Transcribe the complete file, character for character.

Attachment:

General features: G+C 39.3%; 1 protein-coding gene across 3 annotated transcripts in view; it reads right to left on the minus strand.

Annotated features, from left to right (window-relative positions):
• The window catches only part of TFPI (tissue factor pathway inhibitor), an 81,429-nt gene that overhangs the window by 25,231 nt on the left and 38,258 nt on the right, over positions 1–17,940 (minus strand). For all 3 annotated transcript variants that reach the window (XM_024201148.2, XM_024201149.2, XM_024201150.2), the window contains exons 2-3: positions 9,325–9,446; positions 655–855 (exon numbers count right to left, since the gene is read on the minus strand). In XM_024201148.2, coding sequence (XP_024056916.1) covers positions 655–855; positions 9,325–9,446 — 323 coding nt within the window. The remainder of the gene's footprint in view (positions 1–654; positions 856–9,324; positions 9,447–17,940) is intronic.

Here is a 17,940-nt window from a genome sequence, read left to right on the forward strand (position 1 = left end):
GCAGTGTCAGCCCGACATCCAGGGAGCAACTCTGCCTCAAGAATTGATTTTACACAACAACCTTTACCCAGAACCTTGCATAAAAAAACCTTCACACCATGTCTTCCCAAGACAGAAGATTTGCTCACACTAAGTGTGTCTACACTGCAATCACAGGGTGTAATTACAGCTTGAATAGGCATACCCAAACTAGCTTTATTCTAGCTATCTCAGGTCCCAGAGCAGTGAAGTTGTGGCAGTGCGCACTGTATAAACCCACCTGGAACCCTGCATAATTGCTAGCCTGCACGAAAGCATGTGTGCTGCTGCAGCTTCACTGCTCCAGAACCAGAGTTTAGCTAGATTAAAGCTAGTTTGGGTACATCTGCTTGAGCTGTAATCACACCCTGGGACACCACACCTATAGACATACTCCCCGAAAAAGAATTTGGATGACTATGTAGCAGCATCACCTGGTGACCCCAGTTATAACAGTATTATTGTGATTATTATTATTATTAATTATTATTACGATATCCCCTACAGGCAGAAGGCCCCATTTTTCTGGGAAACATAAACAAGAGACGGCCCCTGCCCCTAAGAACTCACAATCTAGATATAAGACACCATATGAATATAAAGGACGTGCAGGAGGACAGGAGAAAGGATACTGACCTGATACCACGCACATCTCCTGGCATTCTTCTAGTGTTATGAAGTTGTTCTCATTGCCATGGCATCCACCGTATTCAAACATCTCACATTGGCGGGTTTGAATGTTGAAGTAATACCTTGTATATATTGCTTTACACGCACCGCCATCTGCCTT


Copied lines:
General features: G+C 39.3%; 1 protein-coding gene across 3 annotated transcripts in view; it reads right to left on the minus strand.

Annotated features, from left to right (window-relative positions):
• The window catches only part of TFPI (tissue factor pathway inhibitor), an 81,429-nt gene that overhangs the window by 25,231 nt on the left and 38,258 nt on the right, over positions 1–17,940 (minus strand). For all 3 annotated transcript variants that reach the window (XM_024201148.2, XM_024201149.2, XM_024201150.2), the window contains exons 2-3: positions 9,325–9,446; positions 655–855 (exon numbers count right to left, since the gene is read on the minus strand). In XM_024201148.2, coding sequence (XP_024056916.1) covers positions 655–855; positions 9,325–9,446 — 323 coding nt within the window. The remainder of the gene's footprint in view (positions 1–654; positions 856–9,324; positions 9,447–17,940) is intronic.

Here is a 17,940-nt window from a genome sequence, read left to right on the forward strand (position 1 = left end):
GCAGTGTCAGCCCGACATCCAGGGAGCAACTCTGCCTCAAGAATTGATTTTACACAACAACCTTTACCCAGAACCTTGCATAAAAAAACCTTCACACCATGTCTTCCCAAGACAGAAGATTTGCTCACACTAAGTGTGTCTACACTGCAATCACAGGGTGTAATTACAGCTTGAATAGGCATACCCAAACTAGCTTTATTCTAGCTATCTCAGGTCCCAGAGCAGTGAAGTTGTGGCAGTGCGCACTGTATAAACCCACCTGGAACCCTGCATAATTGCTAGCCTGCACGAAAGCATGTGTGCTGCTGCAGCTTCACTGCTCCAGAACCAGAGTTTAGCTAGATTAAAGCTAGTTTGGGTACATCTGCTTGAGCTGTAATCACACCCTGGGACACCACACCTATAGACATACTCCCCGAAAAAGAATTTGGATGACTATGTAGCAGCATCACCTGGTGACCCCAGTTATAACAGTATTATTGTGATTATTATTATTATTAATTATTATTACGATATCCCCTACAGGCAGAAGGCCCCATTTTTCTGGGAAACATAAACAAGAGACGGCCCCTGCCCCTAAGAACTCACAATCTAGATATAAGACACCATATGAATATAAAGGACGTGCAGGAGGACAGGAGAAAGGATACTGACCTGATACCACGCACATCTCCTGGCATTCTTCTAGTGTTATGAAGTTGTTCTCATTGCCATGGCATCCACCGTATTCAAACATCTCACATTGGCGGGTTTGAATGTTGAAGTAATACCTTGTATATATTGCTTTACACGCACCGCCATCTGCCTT